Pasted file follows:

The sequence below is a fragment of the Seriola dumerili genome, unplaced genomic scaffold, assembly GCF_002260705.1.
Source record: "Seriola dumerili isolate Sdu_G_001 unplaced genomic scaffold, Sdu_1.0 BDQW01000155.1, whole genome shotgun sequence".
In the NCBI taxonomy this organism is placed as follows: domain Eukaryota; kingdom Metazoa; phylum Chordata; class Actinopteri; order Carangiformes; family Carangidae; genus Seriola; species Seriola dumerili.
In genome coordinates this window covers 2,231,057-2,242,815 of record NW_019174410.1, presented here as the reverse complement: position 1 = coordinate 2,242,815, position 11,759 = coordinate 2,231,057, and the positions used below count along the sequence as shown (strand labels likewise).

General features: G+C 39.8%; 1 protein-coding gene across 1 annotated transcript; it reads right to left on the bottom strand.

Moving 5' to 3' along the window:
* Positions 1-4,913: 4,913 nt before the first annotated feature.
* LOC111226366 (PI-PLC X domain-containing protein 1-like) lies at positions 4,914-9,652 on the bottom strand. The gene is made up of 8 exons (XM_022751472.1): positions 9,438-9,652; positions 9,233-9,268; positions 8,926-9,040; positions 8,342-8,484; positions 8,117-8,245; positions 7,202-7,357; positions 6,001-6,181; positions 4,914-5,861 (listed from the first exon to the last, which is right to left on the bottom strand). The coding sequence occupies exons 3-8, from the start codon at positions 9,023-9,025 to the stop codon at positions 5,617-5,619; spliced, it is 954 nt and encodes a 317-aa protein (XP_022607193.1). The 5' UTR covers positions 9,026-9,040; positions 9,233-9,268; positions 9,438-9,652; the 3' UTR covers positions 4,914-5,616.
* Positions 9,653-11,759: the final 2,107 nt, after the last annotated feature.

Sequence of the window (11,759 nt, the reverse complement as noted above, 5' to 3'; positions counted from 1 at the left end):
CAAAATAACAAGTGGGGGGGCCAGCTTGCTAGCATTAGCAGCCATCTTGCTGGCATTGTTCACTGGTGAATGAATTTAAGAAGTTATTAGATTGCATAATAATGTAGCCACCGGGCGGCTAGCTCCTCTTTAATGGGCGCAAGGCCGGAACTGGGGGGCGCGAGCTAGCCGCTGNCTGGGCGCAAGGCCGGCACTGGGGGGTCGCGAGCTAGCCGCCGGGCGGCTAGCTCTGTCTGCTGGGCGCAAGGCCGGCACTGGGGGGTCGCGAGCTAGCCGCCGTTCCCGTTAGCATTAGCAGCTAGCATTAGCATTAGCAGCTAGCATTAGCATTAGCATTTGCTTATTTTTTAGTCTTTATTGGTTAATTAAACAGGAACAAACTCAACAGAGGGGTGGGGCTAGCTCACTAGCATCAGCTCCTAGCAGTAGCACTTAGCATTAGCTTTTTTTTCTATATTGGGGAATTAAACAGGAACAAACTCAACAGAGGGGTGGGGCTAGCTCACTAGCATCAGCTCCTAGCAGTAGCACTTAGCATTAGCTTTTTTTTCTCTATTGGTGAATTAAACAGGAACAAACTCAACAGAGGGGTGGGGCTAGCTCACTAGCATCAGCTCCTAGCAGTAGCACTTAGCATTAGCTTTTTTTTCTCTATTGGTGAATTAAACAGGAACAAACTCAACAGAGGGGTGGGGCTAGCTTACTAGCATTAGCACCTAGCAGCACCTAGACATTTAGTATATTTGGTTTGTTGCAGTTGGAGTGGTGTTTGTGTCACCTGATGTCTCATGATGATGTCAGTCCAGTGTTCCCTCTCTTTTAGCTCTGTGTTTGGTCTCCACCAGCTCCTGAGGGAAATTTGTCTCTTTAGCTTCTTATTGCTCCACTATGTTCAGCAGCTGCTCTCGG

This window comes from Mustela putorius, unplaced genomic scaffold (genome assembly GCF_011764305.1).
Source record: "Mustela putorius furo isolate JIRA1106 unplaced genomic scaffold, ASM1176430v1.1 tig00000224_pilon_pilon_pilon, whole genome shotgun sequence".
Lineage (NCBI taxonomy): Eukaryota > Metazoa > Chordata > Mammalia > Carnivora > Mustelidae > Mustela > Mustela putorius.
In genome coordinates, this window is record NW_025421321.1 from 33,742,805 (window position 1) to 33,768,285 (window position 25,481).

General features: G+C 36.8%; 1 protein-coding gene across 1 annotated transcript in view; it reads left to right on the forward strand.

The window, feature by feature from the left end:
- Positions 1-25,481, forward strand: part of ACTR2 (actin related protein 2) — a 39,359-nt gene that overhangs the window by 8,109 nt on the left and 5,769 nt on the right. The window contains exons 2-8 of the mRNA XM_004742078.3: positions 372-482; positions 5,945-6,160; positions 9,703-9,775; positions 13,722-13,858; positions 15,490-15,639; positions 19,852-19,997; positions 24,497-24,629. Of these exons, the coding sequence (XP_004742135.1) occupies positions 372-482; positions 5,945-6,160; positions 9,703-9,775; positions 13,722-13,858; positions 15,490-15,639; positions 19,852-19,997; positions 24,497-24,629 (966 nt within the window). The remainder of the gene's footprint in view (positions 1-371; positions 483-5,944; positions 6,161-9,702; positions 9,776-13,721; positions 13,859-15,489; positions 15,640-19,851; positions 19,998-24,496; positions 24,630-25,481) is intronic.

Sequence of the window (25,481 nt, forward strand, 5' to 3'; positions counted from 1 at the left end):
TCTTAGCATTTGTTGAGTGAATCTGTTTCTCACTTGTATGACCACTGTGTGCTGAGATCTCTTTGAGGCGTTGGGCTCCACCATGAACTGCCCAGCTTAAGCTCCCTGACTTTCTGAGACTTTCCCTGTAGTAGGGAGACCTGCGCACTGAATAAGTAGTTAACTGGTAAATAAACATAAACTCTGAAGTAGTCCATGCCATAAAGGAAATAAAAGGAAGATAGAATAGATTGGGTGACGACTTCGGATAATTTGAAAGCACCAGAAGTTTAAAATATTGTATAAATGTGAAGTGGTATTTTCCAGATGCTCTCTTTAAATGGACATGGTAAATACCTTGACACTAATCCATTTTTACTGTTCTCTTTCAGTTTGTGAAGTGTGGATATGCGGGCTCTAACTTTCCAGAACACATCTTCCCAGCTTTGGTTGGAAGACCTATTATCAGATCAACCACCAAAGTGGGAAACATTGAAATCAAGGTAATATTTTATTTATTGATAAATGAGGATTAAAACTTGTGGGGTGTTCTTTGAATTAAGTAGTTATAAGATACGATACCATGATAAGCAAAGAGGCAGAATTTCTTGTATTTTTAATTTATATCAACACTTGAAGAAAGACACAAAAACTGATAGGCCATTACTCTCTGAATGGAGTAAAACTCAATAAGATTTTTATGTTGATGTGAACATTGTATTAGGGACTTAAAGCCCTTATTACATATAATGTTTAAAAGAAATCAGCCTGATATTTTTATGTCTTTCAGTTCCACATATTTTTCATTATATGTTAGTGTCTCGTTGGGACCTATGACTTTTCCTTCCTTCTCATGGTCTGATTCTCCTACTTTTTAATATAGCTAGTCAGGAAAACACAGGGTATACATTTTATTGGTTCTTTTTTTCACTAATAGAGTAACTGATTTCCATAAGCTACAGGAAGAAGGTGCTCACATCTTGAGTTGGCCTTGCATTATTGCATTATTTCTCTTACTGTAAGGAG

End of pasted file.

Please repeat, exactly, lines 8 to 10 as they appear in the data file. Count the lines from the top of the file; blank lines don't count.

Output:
* LOC111226366 (PI-PLC X domain-containing protein 1-like) lies at positions 4,914-9,652 on the bottom strand. The gene is made up of 8 exons (XM_022751472.1): positions 9,438-9,652; positions 9,233-9,268; positions 8,926-9,040; positions 8,342-8,484; positions 8,117-8,245; positions 7,202-7,357; positions 6,001-6,181; positions 4,914-5,861 (listed from the first exon to the last, which is right to left on the bottom strand). The coding sequence occupies exons 3-8, from the start codon at positions 9,023-9,025 to the stop codon at positions 5,617-5,619; spliced, it is 954 nt and encodes a 317-aa protein (XP_022607193.1). The 5' UTR covers positions 9,026-9,040; positions 9,233-9,268; positions 9,438-9,652; the 3' UTR covers positions 4,914-5,616.
* Positions 9,653-11,759: the final 2,107 nt, after the last annotated feature.

Sequence of the window (11,759 nt, the reverse complement as noted above, 5' to 3'; positions counted from 1 at the left end):